It’s because of this passion and support that we’ve been able to assemble such a great team to bring this idea to life. Our production staff for all of the plays includes Andy Yanni (scenic design) Meghan Gaber (costume design), Joe Cantalupo (lighting design), Sam Kusnetz (sound design), Brian R. Sekinger (stage manager), Amanda Phelan (stage manager), Dionna' Fletcher (stage manager), Barrett Law (stage manager), Julia Borowski (production coordinator), Eric Emch (graphic design), Karina Martins (line producer), Distilled Theatre Company (associate producer), and Fresh Ground Pepper (associate producer). In addition, Tom Noonan’s Paradise Factory has been incredibly supportive and their wonderful, newly renovated space really shaped our vision and made it possible for us to produce a project with so many different avenues.
Performances begin on September 8th. Please see information for the individual plays below. We’ll be announcing all of the additional programming soon. Come check it out!
By Jerry Lieblich
Directed by Marshall Pailet
Featuring Brennan Caldwell, Brandon Espinoza, Emma Meltzer, A.J. Shively
In a walkup somewhere in Brooklyn, Ned is hopelessly in love with Natalie, the cute girl downstairs. But when a tiny Demon emerges in Ned's apartment, the promise of a cooler, more attractive self threatens to dissolve his very personhood. Amidst strange doppelgangers, ominous portents, and an unending search for some meaningful transformation, these three twentysomethings watch their identities disintegrate before their very eyes. Part magical-realist romp, part meditation on the line between appearance and identity, Eudaemonia is a wild and imaginative ride through the insecurities and isolations of urban life.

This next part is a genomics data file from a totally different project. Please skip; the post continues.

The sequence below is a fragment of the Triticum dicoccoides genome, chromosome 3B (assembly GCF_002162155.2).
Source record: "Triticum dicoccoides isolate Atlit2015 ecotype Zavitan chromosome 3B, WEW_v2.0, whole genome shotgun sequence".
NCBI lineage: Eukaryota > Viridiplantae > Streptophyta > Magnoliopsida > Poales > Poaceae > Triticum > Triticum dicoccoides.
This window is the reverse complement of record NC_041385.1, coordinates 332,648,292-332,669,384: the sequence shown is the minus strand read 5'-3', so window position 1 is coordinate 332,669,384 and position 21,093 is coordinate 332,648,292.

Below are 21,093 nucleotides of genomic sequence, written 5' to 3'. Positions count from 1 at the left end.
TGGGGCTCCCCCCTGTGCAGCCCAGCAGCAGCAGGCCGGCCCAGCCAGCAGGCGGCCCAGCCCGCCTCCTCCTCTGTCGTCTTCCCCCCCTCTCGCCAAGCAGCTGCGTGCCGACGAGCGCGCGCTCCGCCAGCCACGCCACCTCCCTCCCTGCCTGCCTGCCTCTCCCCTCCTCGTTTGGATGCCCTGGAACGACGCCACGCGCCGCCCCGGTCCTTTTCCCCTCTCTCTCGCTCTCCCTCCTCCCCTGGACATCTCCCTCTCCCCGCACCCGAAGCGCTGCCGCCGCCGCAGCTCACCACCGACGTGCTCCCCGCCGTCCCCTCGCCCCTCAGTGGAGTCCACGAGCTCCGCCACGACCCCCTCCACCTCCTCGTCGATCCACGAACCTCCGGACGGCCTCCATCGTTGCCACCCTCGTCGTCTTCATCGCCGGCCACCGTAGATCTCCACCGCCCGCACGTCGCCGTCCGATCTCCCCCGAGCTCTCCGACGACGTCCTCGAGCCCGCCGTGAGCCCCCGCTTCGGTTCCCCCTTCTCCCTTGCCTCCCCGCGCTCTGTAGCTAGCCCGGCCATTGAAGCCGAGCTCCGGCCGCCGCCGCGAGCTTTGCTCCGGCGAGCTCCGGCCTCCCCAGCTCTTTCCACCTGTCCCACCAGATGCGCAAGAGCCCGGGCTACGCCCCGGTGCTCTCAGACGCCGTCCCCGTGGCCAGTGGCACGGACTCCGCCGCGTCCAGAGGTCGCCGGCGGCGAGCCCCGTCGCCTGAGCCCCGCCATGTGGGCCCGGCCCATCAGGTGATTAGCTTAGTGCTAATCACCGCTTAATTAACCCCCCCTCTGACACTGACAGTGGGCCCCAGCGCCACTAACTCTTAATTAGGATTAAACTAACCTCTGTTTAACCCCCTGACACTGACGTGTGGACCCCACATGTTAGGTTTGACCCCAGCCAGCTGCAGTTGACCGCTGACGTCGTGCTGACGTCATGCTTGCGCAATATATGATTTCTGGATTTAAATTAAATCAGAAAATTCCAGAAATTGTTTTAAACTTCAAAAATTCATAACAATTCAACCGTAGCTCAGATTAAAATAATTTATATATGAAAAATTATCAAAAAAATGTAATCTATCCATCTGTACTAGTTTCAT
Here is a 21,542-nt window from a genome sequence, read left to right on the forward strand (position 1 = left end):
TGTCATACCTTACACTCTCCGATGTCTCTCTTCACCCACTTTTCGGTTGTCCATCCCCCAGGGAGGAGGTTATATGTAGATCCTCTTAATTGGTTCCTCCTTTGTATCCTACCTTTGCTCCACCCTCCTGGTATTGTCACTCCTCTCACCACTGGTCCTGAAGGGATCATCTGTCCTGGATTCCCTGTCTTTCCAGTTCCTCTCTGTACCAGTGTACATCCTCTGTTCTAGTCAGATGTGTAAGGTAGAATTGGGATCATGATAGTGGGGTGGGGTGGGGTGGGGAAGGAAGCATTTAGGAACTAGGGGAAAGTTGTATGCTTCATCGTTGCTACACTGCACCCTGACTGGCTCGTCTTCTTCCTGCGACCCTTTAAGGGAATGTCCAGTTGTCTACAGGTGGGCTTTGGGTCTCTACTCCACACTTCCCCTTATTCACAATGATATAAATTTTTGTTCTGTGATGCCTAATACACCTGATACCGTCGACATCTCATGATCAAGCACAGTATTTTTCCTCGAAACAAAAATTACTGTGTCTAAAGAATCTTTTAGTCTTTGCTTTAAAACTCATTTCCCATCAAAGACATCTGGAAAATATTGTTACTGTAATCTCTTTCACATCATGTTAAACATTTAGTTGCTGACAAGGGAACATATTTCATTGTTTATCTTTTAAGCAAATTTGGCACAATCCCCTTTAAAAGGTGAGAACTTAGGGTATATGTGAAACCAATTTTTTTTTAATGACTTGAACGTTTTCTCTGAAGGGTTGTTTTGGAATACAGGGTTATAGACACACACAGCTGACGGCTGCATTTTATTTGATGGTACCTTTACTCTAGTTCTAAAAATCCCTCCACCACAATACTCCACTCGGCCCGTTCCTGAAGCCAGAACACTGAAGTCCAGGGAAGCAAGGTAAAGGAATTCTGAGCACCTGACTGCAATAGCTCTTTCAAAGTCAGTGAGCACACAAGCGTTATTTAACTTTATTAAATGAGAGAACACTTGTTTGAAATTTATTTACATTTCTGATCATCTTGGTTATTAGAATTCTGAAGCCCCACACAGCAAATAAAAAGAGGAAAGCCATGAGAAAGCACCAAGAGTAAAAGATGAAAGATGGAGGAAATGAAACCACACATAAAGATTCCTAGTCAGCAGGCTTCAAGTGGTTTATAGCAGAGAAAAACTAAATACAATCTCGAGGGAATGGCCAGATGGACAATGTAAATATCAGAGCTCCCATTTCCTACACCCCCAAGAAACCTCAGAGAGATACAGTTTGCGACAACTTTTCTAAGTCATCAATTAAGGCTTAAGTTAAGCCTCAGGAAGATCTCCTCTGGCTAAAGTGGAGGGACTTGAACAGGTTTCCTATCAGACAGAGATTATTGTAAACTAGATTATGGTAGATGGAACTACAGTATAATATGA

Eudaemonia was developed in part at Bookshop Workshops, Filling the Well Writer's Retreat, and Cockpit Writer's Retreat.
By Kevin Armento
Directed by Stefanie Abel Horowitz
Featuring John Gasper, Emma Ramos, Rania Salem Manganaro, Chris Thorn, Katy Wright-Mead
Miranda has had the urge to kill since she was a little girl, but when she befriends schoolmate Bobby Barrett, they start making booby traps and movies together, outlets that seem to quell her desire - at least for now. Decades later, a nameless woman in a cubicle tries to suppress her grim fantasies of dying, while negotiating an interoffice romance with a man we soon learn is Bobby Barrett all grown up. Though a generation apart, these two stories unfold in tandem, revealing an intricate link between two of our basest urges.
killers was developed at Judson Memorial Church, the Abingdon Theatre, and the Last Frontier Theater Conference.
SHOOT THE FREAK
By Jaclyn Backhaus
Directed by Andrew Neisler
Featuring Maxwell Eddy, Jamie Effros, Ben Otto, Claire Rothrock, Sarah Todes, Ryann Weir
When Franny and her Bushwick friends set out to Coney Island to relive the magic birthday exploits of 2006, they expect a few Nathan’s hot dogs, a few spins on the Cyclone, a few nostalgic look-backs on How Things Used to Be. Franny even crosses her fingers for a whimsical make-out session with Grant. But no one—not even the maniacal local weatherman—seems to forecast the Level Five Hurricane headed straight for Luna Park. As the boards on the walk start to creak and split in the wind, as hunks of amusement park metal are exposed to the elements, as the rain falls and the waves crest, the layers of old Coney (and Old Coney, and Ole Olde Coney) bubble to the surface. And it’s only a matter of time before the Freaks seek shelter from the storm.
Shoot The Freak was developed in part at Fresh Ground Pepper and Cockpit Writer's Retreat.